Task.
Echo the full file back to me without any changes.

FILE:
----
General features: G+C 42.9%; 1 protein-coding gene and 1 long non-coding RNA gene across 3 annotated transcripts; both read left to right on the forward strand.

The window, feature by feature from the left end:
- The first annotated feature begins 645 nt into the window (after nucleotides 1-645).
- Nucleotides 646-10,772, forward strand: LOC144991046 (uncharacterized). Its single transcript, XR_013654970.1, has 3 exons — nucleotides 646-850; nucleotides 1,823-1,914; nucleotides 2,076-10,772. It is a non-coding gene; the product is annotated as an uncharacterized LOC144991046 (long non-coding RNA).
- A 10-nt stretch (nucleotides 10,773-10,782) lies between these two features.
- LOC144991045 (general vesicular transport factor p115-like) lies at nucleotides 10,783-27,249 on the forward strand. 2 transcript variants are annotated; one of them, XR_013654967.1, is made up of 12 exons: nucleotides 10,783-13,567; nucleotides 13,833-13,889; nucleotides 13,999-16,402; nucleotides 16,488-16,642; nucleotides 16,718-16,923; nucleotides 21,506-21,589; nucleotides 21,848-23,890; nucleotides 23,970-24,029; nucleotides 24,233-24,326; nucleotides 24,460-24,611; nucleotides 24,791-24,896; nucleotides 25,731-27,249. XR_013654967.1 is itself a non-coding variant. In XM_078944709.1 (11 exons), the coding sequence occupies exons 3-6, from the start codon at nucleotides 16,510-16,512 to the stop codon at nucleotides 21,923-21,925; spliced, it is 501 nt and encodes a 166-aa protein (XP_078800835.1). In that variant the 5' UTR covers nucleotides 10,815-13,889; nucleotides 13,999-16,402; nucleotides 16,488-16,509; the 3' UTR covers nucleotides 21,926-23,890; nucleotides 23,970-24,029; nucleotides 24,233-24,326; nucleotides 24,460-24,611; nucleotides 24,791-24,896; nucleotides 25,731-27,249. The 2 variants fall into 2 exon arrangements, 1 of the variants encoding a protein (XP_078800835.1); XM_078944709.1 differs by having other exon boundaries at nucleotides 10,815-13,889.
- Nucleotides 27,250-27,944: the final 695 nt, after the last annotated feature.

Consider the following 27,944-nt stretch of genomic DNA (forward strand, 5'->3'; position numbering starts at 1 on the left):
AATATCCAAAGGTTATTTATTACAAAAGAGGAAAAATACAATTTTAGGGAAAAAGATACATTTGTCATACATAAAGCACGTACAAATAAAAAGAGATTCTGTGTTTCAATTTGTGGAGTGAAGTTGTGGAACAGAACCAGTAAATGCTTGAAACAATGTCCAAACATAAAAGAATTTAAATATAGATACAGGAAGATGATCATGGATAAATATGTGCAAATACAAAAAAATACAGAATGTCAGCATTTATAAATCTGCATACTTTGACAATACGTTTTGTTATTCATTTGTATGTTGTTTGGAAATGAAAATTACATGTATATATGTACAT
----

General features: G+C 42.9%; 1 protein-coding gene and 1 long non-coding RNA gene across 3 annotated transcripts; both read left to right on the forward strand.

The window, feature by feature from the left end:
- The first annotated feature begins 645 nt into the window (after nucleotides 1-645).
- Nucleotides 646-10,772, forward strand: LOC144991046 (uncharacterized). Its single transcript, XR_013654970.1, has 3 exons — nucleotides 646-850; nucleotides 1,823-1,914; nucleotides 2,076-10,772. It is a non-coding gene; the product is annotated as an uncharacterized LOC144991046 (long non-coding RNA).
- A 10-nt stretch (nucleotides 10,773-10,782) lies between these two features.
- LOC144991045 (general vesicular transport factor p115-like) lies at nucleotides 10,783-27,249 on the forward strand. 2 transcript variants are annotated; one of them, XR_013654967.1, is made up of 12 exons: nucleotides 10,783-13,567; nucleotides 13,833-13,889; nucleotides 13,999-16,402; nucleotides 16,488-16,642; nucleotides 16,718-16,923; nucleotides 21,506-21,589; nucleotides 21,848-23,890; nucleotides 23,970-24,029; nucleotides 24,233-24,326; nucleotides 24,460-24,611; nucleotides 24,791-24,896; nucleotides 25,731-27,249. XR_013654967.1 is itself a non-coding variant. In XM_078944709.1 (11 exons), the coding sequence occupies exons 3-6, from the start codon at nucleotides 16,510-16,512 to the stop codon at nucleotides 21,923-21,925; spliced, it is 501 nt and encodes a 166-aa protein (XP_078800835.1). In that variant the 5' UTR covers nucleotides 10,815-13,889; nucleotides 13,999-16,402; nucleotides 16,488-16,509; the 3' UTR covers nucleotides 21,926-23,890; nucleotides 23,970-24,029; nucleotides 24,233-24,326; nucleotides 24,460-24,611; nucleotides 24,791-24,896; nucleotides 25,731-27,249. The 2 variants fall into 2 exon arrangements, 1 of the variants encoding a protein (XP_078800835.1); XM_078944709.1 differs by having other exon boundaries at nucleotides 10,815-13,889.
- Nucleotides 27,250-27,944: the final 695 nt, after the last annotated feature.

Consider the following 27,944-nt stretch of genomic DNA (forward strand, 5'->3'; position numbering starts at 1 on the left):
AATATCCAAAGGTTATTTATTACAAAAGAGGAAAAATACAATTTTAGGGAAAAAGATACATTTGTCATACATAAAGCACGTACAAATAAAAAGAGATTCTGTGTTTCAATTTGTGGAGTGAAGTTGTGGAACAGAACCAGTAAATGCTTGAAACAATGTCCAAACATAAAAGAATTTAAATATAGATACAGGAAGATGATCATGGATAAATATGTGCAAATACAAAAAAATACAGAATGTCAGCATTTATAAATCTGCATACTTTGACAATACGTTTTGTTATTCATTTGTATGTTGTTTGGAAATGAAAATTACATGTATATATGTACAT